Exploring systemic factors creating uncertainty in complex engineer-to-order supply chains: Case studies from Norwegian shipbuilding first tier suppliers
Peer reviewed, Journal article
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OriginalversjonInternational Journal of Production Economics. 2021, 240 . 10.1016/j.ijpe.2021.108211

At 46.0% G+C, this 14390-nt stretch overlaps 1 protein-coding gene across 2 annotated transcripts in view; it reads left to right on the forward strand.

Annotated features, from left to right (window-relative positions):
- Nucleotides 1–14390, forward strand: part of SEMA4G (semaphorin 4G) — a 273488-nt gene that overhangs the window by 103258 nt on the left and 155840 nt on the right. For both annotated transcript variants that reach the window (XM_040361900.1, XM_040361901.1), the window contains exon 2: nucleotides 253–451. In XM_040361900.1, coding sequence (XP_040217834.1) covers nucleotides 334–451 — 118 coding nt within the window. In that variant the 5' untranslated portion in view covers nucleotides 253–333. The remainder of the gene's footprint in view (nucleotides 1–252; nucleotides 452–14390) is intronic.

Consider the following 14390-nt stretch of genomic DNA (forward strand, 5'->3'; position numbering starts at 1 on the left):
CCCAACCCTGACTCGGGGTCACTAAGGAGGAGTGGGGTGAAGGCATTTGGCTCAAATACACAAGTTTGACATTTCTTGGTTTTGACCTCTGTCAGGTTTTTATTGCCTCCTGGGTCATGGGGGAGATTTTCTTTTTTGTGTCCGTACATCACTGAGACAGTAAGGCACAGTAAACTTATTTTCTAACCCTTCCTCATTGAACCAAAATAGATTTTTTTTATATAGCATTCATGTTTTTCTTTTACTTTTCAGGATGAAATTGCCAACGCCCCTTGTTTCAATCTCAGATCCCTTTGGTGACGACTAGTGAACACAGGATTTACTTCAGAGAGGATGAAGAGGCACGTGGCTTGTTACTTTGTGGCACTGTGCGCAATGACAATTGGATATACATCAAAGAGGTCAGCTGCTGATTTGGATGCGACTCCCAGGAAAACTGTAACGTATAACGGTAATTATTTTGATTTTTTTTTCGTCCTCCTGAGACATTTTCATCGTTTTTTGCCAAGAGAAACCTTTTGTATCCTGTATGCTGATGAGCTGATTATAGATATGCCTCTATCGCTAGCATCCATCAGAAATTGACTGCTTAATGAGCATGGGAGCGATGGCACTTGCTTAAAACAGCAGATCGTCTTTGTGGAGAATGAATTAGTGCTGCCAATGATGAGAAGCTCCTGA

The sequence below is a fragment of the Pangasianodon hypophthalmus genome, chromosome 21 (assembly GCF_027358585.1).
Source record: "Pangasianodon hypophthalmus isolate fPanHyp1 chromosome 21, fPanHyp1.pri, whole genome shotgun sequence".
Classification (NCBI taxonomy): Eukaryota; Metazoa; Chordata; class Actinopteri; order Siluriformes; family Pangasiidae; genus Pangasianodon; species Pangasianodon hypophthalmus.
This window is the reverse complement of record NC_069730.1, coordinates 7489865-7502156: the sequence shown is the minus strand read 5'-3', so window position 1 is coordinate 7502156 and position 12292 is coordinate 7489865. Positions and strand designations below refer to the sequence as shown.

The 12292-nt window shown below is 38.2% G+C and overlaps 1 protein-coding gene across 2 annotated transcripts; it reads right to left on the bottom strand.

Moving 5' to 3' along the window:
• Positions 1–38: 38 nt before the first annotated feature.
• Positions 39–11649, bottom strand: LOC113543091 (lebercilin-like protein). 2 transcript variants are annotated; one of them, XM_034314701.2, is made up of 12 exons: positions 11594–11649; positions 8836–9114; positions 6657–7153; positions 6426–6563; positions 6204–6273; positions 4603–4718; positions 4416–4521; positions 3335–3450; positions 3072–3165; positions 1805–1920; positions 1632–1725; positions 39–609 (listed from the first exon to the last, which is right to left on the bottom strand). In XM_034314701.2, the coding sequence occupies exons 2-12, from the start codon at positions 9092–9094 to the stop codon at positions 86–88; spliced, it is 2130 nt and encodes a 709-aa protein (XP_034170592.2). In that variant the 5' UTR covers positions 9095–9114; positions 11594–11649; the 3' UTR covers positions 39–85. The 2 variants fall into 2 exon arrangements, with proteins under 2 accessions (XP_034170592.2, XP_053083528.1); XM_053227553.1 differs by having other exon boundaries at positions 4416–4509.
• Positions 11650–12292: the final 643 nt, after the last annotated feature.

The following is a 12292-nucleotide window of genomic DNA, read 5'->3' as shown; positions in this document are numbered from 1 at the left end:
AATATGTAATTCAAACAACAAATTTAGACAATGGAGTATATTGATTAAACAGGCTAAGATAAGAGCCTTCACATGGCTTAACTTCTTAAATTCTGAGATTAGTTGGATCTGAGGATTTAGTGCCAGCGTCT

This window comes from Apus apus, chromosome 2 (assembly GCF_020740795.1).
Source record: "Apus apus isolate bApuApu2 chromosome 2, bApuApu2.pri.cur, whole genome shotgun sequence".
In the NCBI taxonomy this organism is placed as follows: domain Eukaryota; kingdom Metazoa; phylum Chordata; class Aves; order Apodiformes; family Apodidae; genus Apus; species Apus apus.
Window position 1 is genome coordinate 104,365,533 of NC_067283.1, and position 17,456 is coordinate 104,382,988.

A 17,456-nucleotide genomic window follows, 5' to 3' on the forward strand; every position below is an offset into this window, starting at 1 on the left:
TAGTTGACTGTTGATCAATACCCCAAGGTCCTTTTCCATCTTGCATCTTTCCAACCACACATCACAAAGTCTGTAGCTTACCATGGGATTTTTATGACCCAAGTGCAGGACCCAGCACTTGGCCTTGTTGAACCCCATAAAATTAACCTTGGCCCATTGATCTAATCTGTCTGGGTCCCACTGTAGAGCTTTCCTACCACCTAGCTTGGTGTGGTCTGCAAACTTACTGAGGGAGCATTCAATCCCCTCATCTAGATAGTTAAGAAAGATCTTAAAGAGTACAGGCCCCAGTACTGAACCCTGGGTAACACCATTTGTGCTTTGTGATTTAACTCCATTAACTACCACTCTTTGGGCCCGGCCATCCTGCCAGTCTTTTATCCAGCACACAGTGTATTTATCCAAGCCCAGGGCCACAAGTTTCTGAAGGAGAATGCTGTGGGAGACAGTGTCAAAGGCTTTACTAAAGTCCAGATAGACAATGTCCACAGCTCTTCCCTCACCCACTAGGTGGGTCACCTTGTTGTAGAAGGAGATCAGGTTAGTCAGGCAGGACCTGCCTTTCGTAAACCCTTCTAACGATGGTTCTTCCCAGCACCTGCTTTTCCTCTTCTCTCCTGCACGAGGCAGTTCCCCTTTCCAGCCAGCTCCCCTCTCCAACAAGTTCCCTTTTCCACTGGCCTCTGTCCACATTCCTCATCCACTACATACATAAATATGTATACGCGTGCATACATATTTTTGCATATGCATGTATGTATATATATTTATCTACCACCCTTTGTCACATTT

While it is recognised that there are varying uncertainty characteristics between industry sectors, there is little uncertainty research directly related to engineer-to-order (ETO) systems. A novel method is developed to identify the factors contributing to uncertainty in shipbuilding first-tier suppliers that inhibit the effective and efficient delivery of ETO products. The empirical data set comes from case-specific workshops involving cross-disciplinary staff from engineering, production, purchasing, planning and sales. The protocol included presentations by the researchers and the company, tours of the shopfloor and interactive sessions. The latter used ‘brown-paper’ exercises to map customer penetration-point locations, identify where uncertainties occurred and evaluate their impact-likelihood. The customer penetration-point mapping identified two ETO types; redesign-to-order (RTO) and innovate-to-order (ITO). The major challenges faced by ITO systems are caused through failures in (a) properly understanding customer requirements and translating those to product specification, (b) providing capacity and capability in engineering design teams at both first- and second-tier suppliers, (c) managing interfaces from customer through to second-tier suppliers. Engineering processes in RTO systems have poor customer configuration protocols leading to complex, overengineered products without pre-existing bill of materials. Engineering and production processes at both first- and second-tier RTO suppliers have extended lead-times with poor capacity availability. A change programme is suggested to reduce uncertainty requiring primary consideration of process and control aspects before addressing demand-side and then supply-side changes. The findings are evaluated by independent interviews indicating that the method and tools adopted have validity, and that the findings are commensurate with wider industry expectations.